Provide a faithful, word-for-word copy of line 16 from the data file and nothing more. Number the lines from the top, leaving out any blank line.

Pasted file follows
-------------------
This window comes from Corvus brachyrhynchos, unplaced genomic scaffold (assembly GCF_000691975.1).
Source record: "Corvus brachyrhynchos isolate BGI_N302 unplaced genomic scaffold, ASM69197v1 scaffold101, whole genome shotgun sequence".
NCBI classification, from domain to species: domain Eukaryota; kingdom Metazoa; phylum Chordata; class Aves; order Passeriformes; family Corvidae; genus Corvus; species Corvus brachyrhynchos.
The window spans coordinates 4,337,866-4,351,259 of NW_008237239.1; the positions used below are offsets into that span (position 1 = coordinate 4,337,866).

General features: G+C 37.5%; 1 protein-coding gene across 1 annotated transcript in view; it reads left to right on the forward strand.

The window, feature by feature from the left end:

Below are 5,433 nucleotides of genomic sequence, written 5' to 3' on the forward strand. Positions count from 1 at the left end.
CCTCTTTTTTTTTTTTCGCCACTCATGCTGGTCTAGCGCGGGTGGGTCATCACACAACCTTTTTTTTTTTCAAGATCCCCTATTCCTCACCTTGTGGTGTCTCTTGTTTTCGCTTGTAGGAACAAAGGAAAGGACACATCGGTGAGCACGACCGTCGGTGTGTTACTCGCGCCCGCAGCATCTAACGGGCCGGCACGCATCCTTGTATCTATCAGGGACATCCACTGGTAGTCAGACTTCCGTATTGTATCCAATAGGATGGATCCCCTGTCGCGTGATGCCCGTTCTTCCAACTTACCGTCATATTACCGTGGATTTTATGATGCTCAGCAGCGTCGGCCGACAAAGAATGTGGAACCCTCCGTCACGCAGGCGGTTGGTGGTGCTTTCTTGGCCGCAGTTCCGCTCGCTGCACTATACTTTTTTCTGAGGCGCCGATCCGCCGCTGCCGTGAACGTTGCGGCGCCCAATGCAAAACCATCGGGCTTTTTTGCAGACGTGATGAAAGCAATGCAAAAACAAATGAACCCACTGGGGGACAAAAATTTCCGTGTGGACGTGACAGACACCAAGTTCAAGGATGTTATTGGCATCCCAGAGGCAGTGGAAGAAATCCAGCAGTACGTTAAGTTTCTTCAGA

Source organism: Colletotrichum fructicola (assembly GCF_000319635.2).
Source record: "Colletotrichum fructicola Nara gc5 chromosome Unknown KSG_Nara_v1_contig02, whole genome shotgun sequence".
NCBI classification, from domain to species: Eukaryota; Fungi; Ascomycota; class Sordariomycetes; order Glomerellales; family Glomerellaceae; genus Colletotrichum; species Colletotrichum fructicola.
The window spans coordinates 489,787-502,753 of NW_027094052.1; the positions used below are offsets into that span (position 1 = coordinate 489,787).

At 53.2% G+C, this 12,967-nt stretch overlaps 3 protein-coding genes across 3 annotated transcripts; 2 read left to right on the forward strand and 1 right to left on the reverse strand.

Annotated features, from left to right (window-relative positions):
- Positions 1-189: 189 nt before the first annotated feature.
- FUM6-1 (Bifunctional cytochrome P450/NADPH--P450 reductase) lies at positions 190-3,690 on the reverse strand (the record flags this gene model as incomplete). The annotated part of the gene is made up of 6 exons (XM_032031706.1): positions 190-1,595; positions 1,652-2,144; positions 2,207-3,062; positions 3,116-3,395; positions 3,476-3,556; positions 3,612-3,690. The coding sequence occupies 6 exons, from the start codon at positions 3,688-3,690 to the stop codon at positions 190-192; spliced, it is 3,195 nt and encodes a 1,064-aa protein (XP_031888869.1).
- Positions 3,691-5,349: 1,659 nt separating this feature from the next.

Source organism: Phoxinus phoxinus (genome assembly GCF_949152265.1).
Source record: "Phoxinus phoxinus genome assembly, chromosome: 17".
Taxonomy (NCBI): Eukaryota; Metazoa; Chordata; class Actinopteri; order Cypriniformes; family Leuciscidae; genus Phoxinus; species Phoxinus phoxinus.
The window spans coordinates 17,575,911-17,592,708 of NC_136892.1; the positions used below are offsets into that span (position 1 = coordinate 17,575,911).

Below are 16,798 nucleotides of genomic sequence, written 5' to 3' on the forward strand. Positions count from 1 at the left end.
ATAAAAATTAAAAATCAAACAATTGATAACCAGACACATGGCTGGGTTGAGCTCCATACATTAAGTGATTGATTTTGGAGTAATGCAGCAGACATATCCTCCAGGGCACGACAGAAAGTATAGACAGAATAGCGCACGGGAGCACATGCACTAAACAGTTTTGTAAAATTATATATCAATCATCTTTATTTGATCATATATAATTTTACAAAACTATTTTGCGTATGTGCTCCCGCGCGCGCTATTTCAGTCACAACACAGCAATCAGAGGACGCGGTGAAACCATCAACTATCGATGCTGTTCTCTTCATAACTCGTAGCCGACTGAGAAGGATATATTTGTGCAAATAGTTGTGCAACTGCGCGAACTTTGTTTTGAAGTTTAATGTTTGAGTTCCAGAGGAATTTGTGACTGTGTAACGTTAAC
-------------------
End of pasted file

- FUM6-1 (Bifunctional cytochrome P450/NADPH--P450 reductase) lies at positions 190-3,690 on the reverse strand (the record flags this gene model as incomplete). The annotated part of the gene is made up of 6 exons (XM_032031706.1): positions 190-1,595; positions 1,652-2,144; positions 2,207-3,062; positions 3,116-3,395; positions 3,476-3,556; positions 3,612-3,690. The coding sequence occupies 6 exons, from the start codon at positions 3,688-3,690 to the stop codon at positions 190-192; spliced, it is 3,195 nt and encodes a 1,064-aa protein (XP_031888869.1).